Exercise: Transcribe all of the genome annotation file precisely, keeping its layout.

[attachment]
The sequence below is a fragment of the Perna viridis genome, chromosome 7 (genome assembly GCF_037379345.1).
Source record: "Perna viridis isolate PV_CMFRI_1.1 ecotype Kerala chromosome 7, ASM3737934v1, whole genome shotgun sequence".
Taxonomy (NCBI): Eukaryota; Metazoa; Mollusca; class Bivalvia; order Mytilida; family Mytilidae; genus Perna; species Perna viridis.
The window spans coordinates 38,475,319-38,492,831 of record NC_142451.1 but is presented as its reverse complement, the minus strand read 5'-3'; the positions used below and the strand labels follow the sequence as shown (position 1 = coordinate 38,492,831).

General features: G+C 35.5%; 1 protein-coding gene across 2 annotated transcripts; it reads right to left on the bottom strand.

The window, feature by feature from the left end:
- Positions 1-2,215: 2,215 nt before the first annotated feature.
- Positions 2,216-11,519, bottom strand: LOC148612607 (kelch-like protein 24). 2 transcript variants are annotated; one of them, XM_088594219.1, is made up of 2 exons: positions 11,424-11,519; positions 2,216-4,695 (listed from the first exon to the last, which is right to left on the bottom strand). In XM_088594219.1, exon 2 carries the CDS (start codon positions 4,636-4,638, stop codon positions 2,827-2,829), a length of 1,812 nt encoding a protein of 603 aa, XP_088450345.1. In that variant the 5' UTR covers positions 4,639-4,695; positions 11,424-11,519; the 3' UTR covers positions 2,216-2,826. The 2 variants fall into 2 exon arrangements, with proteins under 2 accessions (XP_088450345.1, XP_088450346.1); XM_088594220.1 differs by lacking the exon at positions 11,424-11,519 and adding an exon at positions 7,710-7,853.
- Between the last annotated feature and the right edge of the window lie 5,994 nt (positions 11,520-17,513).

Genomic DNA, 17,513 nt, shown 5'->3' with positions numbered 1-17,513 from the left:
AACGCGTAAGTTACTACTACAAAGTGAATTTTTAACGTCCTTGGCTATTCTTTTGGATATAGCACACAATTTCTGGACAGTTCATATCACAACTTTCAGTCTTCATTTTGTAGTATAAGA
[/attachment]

The sequence below is a fragment of the Perna viridis genome, chromosome 7 (genome assembly GCF_037379345.1).
Source record: "Perna viridis isolate PV_CMFRI_1.1 ecotype Kerala chromosome 7, ASM3737934v1, whole genome shotgun sequence".
Taxonomy (NCBI): Eukaryota; Metazoa; Mollusca; class Bivalvia; order Mytilida; family Mytilidae; genus Perna; species Perna viridis.
The window spans coordinates 38,475,319-38,492,831 of record NC_142451.1 but is presented as its reverse complement, the minus strand read 5'-3'; the positions used below and the strand labels follow the sequence as shown (position 1 = coordinate 38,492,831).

General features: G+C 35.5%; 1 protein-coding gene across 2 annotated transcripts; it reads right to left on the bottom strand.

The window, feature by feature from the left end:
- Positions 1-2,215: 2,215 nt before the first annotated feature.
- Positions 2,216-11,519, bottom strand: LOC148612607 (kelch-like protein 24). 2 transcript variants are annotated; one of them, XM_088594219.1, is made up of 2 exons: positions 11,424-11,519; positions 2,216-4,695 (listed from the first exon to the last, which is right to left on the bottom strand). In XM_088594219.1, exon 2 carries the CDS (start codon positions 4,636-4,638, stop codon positions 2,827-2,829), a length of 1,812 nt encoding a protein of 603 aa, XP_088450345.1. In that variant the 5' UTR covers positions 4,639-4,695; positions 11,424-11,519; the 3' UTR covers positions 2,216-2,826. The 2 variants fall into 2 exon arrangements, with proteins under 2 accessions (XP_088450345.1, XP_088450346.1); XM_088594220.1 differs by lacking the exon at positions 11,424-11,519 and adding an exon at positions 7,710-7,853.
- Between the last annotated feature and the right edge of the window lie 5,994 nt (positions 11,520-17,513).

Genomic DNA, 17,513 nt, shown 5'->3' with positions numbered 1-17,513 from the left:
AACGCGTAAGTTACTACTACAAAGTGAATTTTTAACGTCCTTGGCTATTCTTTTGGATATAGCACACAATTTCTGGACAGTTCATATCACAACTTTCAGTCTTCATTTTGTAGTATAAGA